Research Blog

Treasury ETFs Are More Popular Than Ever Amid Rate Volatility

  • Treasury market volatility continues to run at multi-year highs as traders shift their focus from inflation worries to recession risks

  • Both short-term and long-term Treasury funds catch investors' attention in this uncertain economic landscape

Investors have flocked back to the safe haven of U.S. Treasurys. Yields across the curve have retreated as fears of a recession permeate the markets. While there’s a debate right now as to what exactly defines a recession, there’s no doubt that growth is slowing, and corporate profits could take a stumble over the coming quarters. The bulls will counter that argument, however, by pointing to a still strong jobs market and a second-quarter earnings season that has fared better than anticipated. 

ETF Event Coverage

Wall Street Horizon tracks and reports on corporate events so traders can effectively manage risk. Also included in our coverage universe are exchange-traded funds (ETFs). As macro uncertainty continues to run high, many traders play momentum in particular segments of the Treasury market. Consider that volatility among Treasurys is humming along at the highest levels since the Great Financial Crisis, according to the ICE BofAML MOVE Index. Moreover, longer-term investors are now parking cash in short-dated Treasury products.

Treasury Interest Rate Volatility: Highest Since 2009


U.S. Treasury ETFs have caught a bid after bond prices hit a low around the June FOMC announcement. Back then, the benchmark 10-year note yield surged to near 3.5% as the Fed was seen as being forced to hike interest rates amid surging inflation. Sure enough, just as the narrative of higher interest rates was entrenched, bond buyers came out of hibernation. 

Bonds Rebound as Fears Shift from Inflation to Recession

A popular ETF tracking the entire Treasury market is the iShares Core U.S. Treasury Bond fund (GOVT) - it is the third-biggest Treasury ETF by assets. It notched a closing low on June 14 but then went on to rally nearly 5% to a fresh three-month high by early August. Going back two years, though, the Treasury market has endured one of its sharpest periods of losses ever. After inflation, GOVT is still down more than 20% (total return) from its August 4, 2020, peak. 

Treasurys Rally & Consolidate After a June Low


High Yields in Short Treasury ETFs

Let’s home in on a particular area of the Treasury ETF market that has caught a major AUM tailwind. For background, short-term Treasurys began to sport impressive yields during the second quarter as the Fed signaled a series of significant policy rate hikes were on the way. 

The iShares 1-3 Year Treasury ETF (SHY), the biggest Treasury ETF by assets, saw significant inflows as near-term rates turned higher than yields on longer-dated Treasury bonds. With an inverted curve, investors perhaps thought it prudent to stash cash in something like SHY. Along with SHY, several short- to intermediate-term Treasury ETFs have the most net inflows: SPDR Bloomberg 1-3 Month T-Bill ETF (BIL), iShares Short Treasury Bond ETF (SHV), iShares 7-10 Year Treasury Bond ETF (IEF) and iShares 3-7 Year Treasury Bond ETF (IEI) all have positive net-inflows lately.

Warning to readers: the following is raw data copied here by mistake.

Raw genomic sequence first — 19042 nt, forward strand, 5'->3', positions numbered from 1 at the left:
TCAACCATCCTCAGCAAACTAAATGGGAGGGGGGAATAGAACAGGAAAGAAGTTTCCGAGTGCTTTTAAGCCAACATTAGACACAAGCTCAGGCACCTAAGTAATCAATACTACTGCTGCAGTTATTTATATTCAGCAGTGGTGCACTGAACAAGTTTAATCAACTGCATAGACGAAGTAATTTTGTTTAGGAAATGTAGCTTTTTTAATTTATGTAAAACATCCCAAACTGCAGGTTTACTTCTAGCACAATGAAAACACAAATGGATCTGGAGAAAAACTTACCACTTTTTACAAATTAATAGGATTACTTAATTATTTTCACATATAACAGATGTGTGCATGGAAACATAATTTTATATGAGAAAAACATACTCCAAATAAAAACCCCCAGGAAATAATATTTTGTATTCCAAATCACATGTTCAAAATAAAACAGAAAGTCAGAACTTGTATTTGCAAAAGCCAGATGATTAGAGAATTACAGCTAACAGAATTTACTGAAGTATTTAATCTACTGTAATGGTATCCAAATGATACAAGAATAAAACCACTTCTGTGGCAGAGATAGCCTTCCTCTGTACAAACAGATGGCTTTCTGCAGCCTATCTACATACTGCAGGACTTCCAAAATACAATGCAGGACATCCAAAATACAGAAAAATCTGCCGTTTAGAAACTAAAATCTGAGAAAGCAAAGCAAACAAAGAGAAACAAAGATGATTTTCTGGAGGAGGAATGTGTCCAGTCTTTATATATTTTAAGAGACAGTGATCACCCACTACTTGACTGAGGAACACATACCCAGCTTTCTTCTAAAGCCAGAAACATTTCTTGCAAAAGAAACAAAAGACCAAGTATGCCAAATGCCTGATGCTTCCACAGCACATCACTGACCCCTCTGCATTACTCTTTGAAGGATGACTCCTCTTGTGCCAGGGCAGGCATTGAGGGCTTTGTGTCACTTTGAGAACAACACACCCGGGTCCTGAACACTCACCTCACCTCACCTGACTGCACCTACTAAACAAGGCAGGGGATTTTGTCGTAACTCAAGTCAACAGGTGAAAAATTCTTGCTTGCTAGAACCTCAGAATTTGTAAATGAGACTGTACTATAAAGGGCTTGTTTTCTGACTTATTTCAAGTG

An Inverted Yield Curve


Defining Risk

But another niche of the Treasury ETF market has seen a boom: term maturity funds. The iShares’ suite of “iBonds” that have a defined maturity year have been AUM winners over the last year, according to What’s interesting is that the 2030 and 2031 years have seen the largest percentage increase in assets. Not surprisingly, that part of the curve has come in the most as the 10-year note yield fell almost a full percentage point since mid-June. 

Investors often prefer a bond ladder structure since it gives the feeling of removing interest rate risk (as holding to maturity ensures that a holder does not experience a price decline). Of course, in today’s investing environment, there is an ETF for that. The iBonds ETFs (not to be confused with Series I Savings Bonds) addresses this behavioral preference among risk-sensitive investors. 

The Recession Play: Extend Duration

With a recession looming (or even in place today), it’s not surprising that the long end of the curve has done the best. In general, when fears of slowing economic growth are top of mind, long-term interest rates drop. Treasurys with the most rate sensitivity are those with the longest durations. Blackrock’s iShares 20+ Year Treasury Bond ETF (TLT) has nearly $25 billion in AUM, second to SHY’s $26 billion. The yield on the 30-year bond peaked in late Q2 at 3.47% and has since pulled all the way back under 2.9%. That yield drop translates into a massive 11% gain in less than two months. Don’t let anyone tell you that bonds are boring. 

The Long Bond Bounces Back, Remains Volatile


Wall Street Horizon’s ETF Data Coverage

U.S. Treasury ETFs have become a hot trading vehicle. As yields surged during much of the first half of the year, playing short (inverse) Treasury ETFs was profitable. Now that rates have dropped amid slowing GDP growth, long-duration funds are up sharply. Investors, meanwhile, can earn a decent return while taking little interest-rate risk in Treasury bill ETFs.

Wall Street Horizon covers ETFs for our clients along with our award-winning corporate event data for trading and risk management. Institutional traders can leverage and research the most accurate and comprehensive forward-looking corporate and ETF data to better manage portfolio risk. Proper research requires having access to intraday information on new and suspended ETFs, including changes in ETF schedules and distributions, precise dividend dates (ex, record, and payable), and distribution ratios.